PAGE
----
How to Sleep Train With the ‘Cry it Out’ Method

The idea of letting a baby “cry it out” can be tormenting, but not for the baby. Parents need to establish healthy sleep habits for their infant.

by Matthew Utley
Originally Published: 

If parents want a child who can fall back asleep on their own at 3 a.m., they need to teach that kid how to fall asleep at 7 p.m. — or whenever bedtime starts. That’s almost entirely within a parent’s power. Babies generally don’t have any expectations other than what they’ve already experienced so far so setting expectations is really just a matter of repetition, which is the core principle of sleep training. Unfortunately, it’s not quite so simple as rinse and repeat, which is why many parents explicitly employ the “cry it out” method of sleep training. But, before they even get to that step, there’s a bit of prep work to be done.

The first thing parents need to do is establish a healthy bedtime routine. The first month of having a new baby in the house is a transitional period for everyone, but once parents have gotten to know their baby a little bit, they can look for cues that the baby is getting sleepy. The key is to establish a bedtime ritual that helps the kid get to that sleepy phase and then gets them into their bassinet or crib before they fall asleep. That way they grow used to falling asleep on their own instead of in a parent’s arms. If they only ever fall asleep in dad’s arms, they’re going to cry loudly when they wake up randomly in the night and he’s not around.

“Parents always say ‘I just want my baby to be able to sleep through the night’ but it’s important to realize that in reality, nobody sleeps through the night,” explains Elizabeth Murray, M.D., a pediatric emergency physician and spokesperson for the American Academy of Pediatrics. “We all have periods of arousal where we wake up, we just don’t necessarily remember them as adults. But when babies wake up, they need to be able to put themselves back to sleep on their own.”

This is where the idea of “crying it out” comes from – the notion that wakefulness is inevitable and babies should just get used to it. Does this seem cruel? It can. Is it hard to bear as a parent? Frequently, yes. Does that make it an unreasonable strategy? Nope. It can work.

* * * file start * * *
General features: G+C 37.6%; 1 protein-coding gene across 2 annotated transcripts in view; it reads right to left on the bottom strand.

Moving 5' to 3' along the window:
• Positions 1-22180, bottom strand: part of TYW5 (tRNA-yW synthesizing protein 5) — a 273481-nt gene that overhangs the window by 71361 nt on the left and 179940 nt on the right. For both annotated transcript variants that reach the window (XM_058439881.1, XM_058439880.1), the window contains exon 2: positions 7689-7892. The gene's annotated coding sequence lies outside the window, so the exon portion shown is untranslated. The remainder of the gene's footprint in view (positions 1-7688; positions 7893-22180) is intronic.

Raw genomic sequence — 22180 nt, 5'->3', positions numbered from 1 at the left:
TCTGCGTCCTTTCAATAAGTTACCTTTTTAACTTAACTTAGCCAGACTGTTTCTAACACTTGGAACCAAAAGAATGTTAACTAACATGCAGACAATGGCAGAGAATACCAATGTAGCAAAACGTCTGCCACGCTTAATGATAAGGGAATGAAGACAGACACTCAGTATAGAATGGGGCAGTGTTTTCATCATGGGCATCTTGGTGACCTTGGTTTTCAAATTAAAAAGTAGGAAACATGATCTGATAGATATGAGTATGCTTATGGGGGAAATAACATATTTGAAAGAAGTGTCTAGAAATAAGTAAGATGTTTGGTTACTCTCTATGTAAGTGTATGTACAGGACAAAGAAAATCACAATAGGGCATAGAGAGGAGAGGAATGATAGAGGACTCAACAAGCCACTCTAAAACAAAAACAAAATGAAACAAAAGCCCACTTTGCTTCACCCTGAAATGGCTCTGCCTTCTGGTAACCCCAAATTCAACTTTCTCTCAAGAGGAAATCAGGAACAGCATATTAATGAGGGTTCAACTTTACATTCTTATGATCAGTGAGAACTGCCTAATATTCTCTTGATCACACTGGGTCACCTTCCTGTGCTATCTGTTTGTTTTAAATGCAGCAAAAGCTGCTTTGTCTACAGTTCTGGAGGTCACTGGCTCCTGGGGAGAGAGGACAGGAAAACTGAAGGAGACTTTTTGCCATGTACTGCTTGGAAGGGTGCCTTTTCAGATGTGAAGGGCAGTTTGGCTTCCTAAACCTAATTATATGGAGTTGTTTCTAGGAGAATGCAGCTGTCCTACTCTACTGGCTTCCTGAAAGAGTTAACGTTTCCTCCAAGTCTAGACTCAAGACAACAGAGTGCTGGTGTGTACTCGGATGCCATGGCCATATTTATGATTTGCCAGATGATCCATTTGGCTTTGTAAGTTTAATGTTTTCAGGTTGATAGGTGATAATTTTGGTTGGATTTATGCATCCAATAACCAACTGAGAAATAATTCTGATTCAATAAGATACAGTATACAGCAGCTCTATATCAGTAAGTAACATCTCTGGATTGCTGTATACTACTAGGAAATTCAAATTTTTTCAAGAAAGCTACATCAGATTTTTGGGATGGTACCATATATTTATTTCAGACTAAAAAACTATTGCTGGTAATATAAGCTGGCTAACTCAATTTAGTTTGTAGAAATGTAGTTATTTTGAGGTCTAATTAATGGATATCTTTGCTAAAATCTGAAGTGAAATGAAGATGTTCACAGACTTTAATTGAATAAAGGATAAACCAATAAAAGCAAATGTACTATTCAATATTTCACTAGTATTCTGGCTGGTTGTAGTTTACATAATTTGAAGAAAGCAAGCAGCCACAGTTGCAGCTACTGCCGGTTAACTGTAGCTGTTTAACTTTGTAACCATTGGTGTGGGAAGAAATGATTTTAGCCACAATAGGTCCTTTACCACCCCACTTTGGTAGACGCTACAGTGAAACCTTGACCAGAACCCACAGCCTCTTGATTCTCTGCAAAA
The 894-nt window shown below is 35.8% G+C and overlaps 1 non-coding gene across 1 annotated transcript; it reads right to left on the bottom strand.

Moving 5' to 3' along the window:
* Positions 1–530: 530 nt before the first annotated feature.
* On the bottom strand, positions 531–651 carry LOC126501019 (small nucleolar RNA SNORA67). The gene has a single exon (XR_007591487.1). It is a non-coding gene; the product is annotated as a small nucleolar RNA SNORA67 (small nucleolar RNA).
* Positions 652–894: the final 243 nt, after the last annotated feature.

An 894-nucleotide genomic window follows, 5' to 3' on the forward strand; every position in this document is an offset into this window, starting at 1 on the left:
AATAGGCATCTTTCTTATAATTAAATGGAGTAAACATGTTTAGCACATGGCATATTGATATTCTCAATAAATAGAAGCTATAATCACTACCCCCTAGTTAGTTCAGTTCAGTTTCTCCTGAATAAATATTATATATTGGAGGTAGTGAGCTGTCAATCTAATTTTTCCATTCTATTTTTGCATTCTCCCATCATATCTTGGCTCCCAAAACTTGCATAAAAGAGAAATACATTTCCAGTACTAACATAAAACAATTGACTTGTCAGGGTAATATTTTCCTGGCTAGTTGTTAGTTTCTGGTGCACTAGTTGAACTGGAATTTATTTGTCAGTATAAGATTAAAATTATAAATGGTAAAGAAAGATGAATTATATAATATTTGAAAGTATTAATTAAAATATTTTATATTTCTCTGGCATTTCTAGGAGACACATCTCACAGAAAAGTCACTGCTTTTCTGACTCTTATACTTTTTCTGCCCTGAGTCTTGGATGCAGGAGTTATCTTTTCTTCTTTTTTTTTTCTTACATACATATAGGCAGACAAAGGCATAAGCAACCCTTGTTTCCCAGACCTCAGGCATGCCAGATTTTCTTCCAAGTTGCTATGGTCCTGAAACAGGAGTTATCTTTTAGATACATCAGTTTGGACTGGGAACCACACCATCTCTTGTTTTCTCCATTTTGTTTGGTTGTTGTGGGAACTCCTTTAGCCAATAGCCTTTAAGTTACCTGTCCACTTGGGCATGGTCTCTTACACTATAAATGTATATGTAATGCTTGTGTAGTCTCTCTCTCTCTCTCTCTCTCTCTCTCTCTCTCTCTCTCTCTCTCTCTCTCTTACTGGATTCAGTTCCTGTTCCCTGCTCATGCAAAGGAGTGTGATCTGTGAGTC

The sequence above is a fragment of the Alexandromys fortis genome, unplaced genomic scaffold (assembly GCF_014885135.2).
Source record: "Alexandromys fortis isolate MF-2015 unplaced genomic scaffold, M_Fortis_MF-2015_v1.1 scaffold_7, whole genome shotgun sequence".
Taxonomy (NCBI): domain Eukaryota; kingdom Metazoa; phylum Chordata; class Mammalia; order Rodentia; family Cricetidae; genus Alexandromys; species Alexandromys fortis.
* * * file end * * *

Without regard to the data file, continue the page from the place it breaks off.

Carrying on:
How to Let a Baby Cry it Out

  • Prep the baby with a soothing bedtime ritual – stories, lullabies, or cuddles are fine, but the fewer the better.
  • Watch for cues that baby is getting sleepy – heavy-lidded eyes, yawns, deep sighs. Letting them cry it out only works if they are actually ready for bed.
  • Before the baby falls asleep, transfer them to the crib, and gently say goodnight.
  • Be strong and leave them be – surreptitiously checking in to make sure the child is safe is fine, but don’t touch them and don’t pick them up. Otherwise, the whole process will start over.

“There’s been lots of information to show that having the baby cry for a period of time, even if it is a half hour or forty-five minutes, is not going to cause some emotional breakdown between you and your baby,” assures Murray. “It’s going to be fine.”

It’s hard to listen to a sweet, snuggly, drowsy baby descend into cacophonous howls for a half hour, but ultimately it’s worth it. Checking in to make sure a baby is still breathing is fine (also, a natural impulse), but the cost of giving in and rescuing a baby from their own sleep routine can be long term. A baby who realizes that crying long enough brings mom or dad back now has no reason to try to fall asleep. They have every reason to fight it and keep crying until they get the result they want. Babies are — without intending to be — deeply selfish. Give into the selfishness and it will keep up.

“Some kids do grow out it, but the majority of the time, whatever pattern you create, it stays,” explains Murray. “It’s much harder to break bad habits later.”

Here’s the catch: Each baby has their own personality. Some kids simply lack the capacity to self-soothe. Letting them cry it out isn’t going to end well. Kids who need more swaddling, more swaying, and more shushing during the day to remain content are probably not going to be good self-soothers. They may naturally be just a little bit more irritable. Still, the earlier a healthy, simple sleep routine is established, the better the chance that self-soothing works.

“It’s hard to tell what a kid is like from the get-go, so it’s just best to have a healthy routine, as early on as you can,” explains Murray. “Once the baby’s personality emerges, it might be trickier to go back.”

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